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Ousted Chinese politician Bo Xilai sentenced to life in prison

A screen shows the picture of the sentence of Chinese politician Bo Xilai (Center) on September 22, 2013 in Beijing, China.
Getty Images
A screen shows the picture of the sentence of Chinese politician Bo Xilai (Center) on September 22, 2013 in Beijing, China.

BEIJING – A Chinese court has found former Communist Party boss, Bo Xilai, guilty of all charges of corruption, taking bribes and abuse of power, sentencing the disgraced former official to life in prison.

The Jinan Intermediate People's Court in Shandong province handed down the verdict and sentencing Sunday, weeks after Bo's tumultuous trial concluded last month. The guilty verdict had long been expected, but many in China had wondered whether authorities would hand Bo the death penalty for his crimes.

The court also ordered the seizure of all Bo's financial assets, and he was deprived of political rights for life.

As the son of one of China's "Eight Immortals," leaders of the revolution revered by the Communist Party, Bo was considered a "princeling," part of China's most elite class. He quickly ascended up the party ranks, moving from mayor of the major port city of Dalian to commerce minister, to eventually a seat on China's ruling Politburo.

It was in his role as party chief for the southwestern megacity of Chongqing that Bo's political star truly rose. Bo opened up government coffers to build massive public housing and prestige projects across Chongqing while also launching a "red culture movement" meant to stir national pride in the populace through entertainment -- including "red songs" that glorified China's ruling Communist Party.

But it was an aggressive "Strike Black" crackdown on organized crime – which critics say also targeted his political opponents – that really made Bo a national figure. In the months leading up to China's once-a-decade leadership change last November, many China-watchers expected Bo to rise and become a strong leftist voice on the mainland's highest political stage.

But Bo's ascension stopped suddenly in February 2012 when his trusted deputy, Wang Lijun, shocked the world by slipping into the U.S. Consulate in Chengdu. Wang sought protection from American officials, telling stories of a 2011 murder/cover-up involving Bo's wife, Gu Kailai, and a close business associate, British businessman Neil Heywood.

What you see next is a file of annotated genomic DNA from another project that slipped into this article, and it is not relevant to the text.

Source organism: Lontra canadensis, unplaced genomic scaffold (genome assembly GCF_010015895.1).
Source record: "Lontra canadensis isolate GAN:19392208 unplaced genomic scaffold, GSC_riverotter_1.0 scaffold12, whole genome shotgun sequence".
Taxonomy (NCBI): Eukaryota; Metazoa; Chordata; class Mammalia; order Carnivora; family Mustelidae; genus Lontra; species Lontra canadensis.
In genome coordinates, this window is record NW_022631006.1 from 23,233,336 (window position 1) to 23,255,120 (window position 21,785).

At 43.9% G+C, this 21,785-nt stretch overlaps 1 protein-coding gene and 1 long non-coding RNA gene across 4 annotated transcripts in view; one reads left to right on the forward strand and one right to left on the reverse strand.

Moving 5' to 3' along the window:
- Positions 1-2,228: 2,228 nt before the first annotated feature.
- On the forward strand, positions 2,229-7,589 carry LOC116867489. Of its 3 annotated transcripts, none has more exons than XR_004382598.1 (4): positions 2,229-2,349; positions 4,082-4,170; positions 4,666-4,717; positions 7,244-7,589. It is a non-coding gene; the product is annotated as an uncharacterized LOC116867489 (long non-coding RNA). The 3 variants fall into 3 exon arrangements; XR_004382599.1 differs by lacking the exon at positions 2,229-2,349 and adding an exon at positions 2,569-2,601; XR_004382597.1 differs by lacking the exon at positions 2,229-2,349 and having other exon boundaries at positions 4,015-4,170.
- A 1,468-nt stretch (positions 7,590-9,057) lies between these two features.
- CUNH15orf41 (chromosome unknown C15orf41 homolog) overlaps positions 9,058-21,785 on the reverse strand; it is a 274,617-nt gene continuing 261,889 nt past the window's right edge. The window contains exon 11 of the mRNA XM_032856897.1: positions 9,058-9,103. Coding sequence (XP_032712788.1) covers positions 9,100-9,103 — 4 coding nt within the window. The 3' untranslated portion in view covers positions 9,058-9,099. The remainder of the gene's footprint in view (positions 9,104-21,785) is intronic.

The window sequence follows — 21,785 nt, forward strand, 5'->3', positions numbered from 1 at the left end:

The incident quickly brought about the political demise of Bo, who was summarily stripped of power and put in detention along with his wife and numerous other former associates.

In the months since, many of these key characters have been tried in quick, tightly controlled trials. Gu was found guilty last year of murdering Heywood and received a suspended death sentence. Wang, meanwhile, was given a 15-year jail sentence for his role in the murder and for his attempted defection.

In contrast to those trials, Bo's five-day hearing last month was surprisingly transparent given the potential risk for embarrassment from putting such a high-level party official on trial.

Transcripts and video from the trial showed a feisty Bo gamely defending himself against charges that he had taken $3.56 million from local Chongqing businessmen. Rigorous direct cross-examination to witness testimony was allowed and Bo ferociously attacked the evidence, earning himself a surprisingly supportive following on China's Web sphere.

The openness of the trial won praise across China, but belied the tight control Beijing actually maintained over the proceedings. Foreign and independent journalists were blocked from sitting in on the trial, and testimony by Bo regarding Party pressure to confess was redacted from the official testimony. Critics questioned whether the transparency of Bo's trial marked a turning point in the liberalizing of China's judicial system or if it was merely political theater employed by Beijing to cool public resentment against systemic party corruption.

The whole Bo debacle has become an enormous black eye for the Communist Party. As Bo Xilai's story exploded on Chinese media, lurid details of the extravagant lives led by the Bo clan only confirmed public suspicions of mass official corruption, both at the local and national level.

Since the party's inception, China's Communists have gone to great lengths to carefully craft a public image that underscored its virtuousness and humble roots. With that party myth effectively shattered by Bo's trial, China's new President Xi Jinping has made eliminating corruption a key policy in a bid to restore that reputation.

Since taking power last November, Xi and the new leadership have launched a substantial anti-corruption campaign that was meant to stamp out dirty officials, whether they were "tigers or flies" -- corrupt officials large and small.

To date, the campaign has had mixed results with some high level officials recently being brought down. But many in China are asking pointed questions about whether Beijing is merely attacking the symptoms of corruption rather than the roots of the problem.

Prominent critics who dared push for constitutional rule, democratic reform and freedom of the press, among others, have been silenced or detained. Despite that, the movement easily represents the toughest anti-corruption movement in recent Chinese history.

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